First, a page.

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Thursday, August 31, 2006

Libya's Gaddafi urges backers to "kill" enemies

TRIPOLI (Reuters) - Libyan leader Muammar Gaddafi, marked the 37th anniversary of the coup d'etat that brought him to power on Thursday by urging his supporters to "kill enemies" if they asked for political change.

The hardline comment, made in a speech on state television, runs counter to recent hopes of political reform in the North African country of 5 million.

Opponents abroad had said they hoped that Gaddafi might hint at political change in Thursday's speech.

His influential son Saif al-Islam recently told Libyans their country was in a political impasse and needed reforms to free it from what he called the grip of "Libyan mafia" which monopolizes power and wealth.

But Gaddafi said those who hope for political change in Libya see its people as "ignorant and immature".

"Thanks God. Our revolution has won ... and the whole world accepts our revolutionary project as it benefits all peoples across the world," he said.

"Our enemies have been crushed inside Libya and you have to be ready to kill them if they emerge anew," he said.

"Our political path is the correct one as it grants freedom to the whole people, sovereignty, power and wealth to the whole people," Gaddafi said, referring to Libya's Jamahiriya direct democracy system, which opposes Western liberal democracy and criminalises the creation of opposition parties.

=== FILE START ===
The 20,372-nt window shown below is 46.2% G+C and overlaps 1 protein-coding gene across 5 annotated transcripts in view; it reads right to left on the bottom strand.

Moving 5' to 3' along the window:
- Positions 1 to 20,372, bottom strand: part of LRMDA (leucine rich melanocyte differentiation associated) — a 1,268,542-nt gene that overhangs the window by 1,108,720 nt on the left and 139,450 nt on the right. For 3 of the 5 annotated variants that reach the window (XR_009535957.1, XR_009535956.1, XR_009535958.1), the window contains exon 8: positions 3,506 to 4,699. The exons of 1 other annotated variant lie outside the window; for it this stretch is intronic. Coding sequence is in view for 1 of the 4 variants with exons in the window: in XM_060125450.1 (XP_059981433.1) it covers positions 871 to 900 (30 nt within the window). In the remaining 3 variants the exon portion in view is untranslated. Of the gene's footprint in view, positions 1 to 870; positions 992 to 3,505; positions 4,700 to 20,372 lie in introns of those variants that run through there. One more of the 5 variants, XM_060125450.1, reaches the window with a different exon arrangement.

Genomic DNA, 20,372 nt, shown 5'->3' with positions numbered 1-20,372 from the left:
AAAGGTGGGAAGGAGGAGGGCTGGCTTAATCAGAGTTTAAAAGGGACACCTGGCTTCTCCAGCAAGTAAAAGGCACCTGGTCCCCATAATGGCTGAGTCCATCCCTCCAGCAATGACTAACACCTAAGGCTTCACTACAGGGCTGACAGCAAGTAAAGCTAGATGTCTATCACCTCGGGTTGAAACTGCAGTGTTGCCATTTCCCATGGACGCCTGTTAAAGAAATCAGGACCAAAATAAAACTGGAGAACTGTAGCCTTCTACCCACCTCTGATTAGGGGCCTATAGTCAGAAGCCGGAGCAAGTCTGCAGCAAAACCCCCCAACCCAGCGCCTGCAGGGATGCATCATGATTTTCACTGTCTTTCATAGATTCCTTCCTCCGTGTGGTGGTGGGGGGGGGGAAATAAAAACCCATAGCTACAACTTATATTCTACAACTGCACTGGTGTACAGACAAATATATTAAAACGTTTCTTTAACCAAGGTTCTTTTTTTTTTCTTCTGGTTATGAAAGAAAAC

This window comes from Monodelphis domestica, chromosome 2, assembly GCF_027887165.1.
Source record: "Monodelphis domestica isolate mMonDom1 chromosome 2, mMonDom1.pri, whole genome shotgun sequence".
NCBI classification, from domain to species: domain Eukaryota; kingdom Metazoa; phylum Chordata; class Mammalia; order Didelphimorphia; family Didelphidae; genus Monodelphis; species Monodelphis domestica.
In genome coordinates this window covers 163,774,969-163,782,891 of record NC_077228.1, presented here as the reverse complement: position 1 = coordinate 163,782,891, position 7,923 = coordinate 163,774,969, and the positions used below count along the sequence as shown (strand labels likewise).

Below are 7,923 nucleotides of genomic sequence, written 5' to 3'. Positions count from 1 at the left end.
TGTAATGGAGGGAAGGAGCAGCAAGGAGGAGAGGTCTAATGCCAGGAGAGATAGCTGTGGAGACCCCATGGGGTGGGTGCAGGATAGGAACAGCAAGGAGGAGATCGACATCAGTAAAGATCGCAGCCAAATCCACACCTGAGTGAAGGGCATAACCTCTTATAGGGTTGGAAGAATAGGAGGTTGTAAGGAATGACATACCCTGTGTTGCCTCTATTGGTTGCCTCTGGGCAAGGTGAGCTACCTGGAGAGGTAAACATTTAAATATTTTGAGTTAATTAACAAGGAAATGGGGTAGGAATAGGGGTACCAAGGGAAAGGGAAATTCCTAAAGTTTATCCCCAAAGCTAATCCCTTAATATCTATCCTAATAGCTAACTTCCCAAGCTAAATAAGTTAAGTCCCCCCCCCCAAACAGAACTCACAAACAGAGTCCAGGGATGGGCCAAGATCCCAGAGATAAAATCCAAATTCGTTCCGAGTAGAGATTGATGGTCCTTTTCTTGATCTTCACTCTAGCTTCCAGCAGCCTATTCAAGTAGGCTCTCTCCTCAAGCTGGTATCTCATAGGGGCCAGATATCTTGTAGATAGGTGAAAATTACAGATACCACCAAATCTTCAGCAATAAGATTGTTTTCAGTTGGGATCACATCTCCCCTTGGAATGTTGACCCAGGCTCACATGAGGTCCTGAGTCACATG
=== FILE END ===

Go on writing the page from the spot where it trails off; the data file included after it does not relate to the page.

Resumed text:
Gaddafi's comments appeared to be aimed at energizing his supporters following a flurry of speeches in which he severely criticized the country's economic and social performance.

"If the enemy shows up you must finish it off because the enemy appears to exterminate you. We can not tolerate that the enemy undermines the power of the people and the revolution," Gaddafi said in a clear reference to political opponents, most of them based abroad.

He also called on Libyans to make their country more prosperous. "We have to set money aside to make the 1.1 million relatively poor Libyans rich," he said.

Gaddafi proposed that poor Libyans set up oil services companies to replace foreign firms in the country.

"Foreign services companies working in Libya earn millions. Why do we not earn these millions which currently go to foreigners?" he asked.
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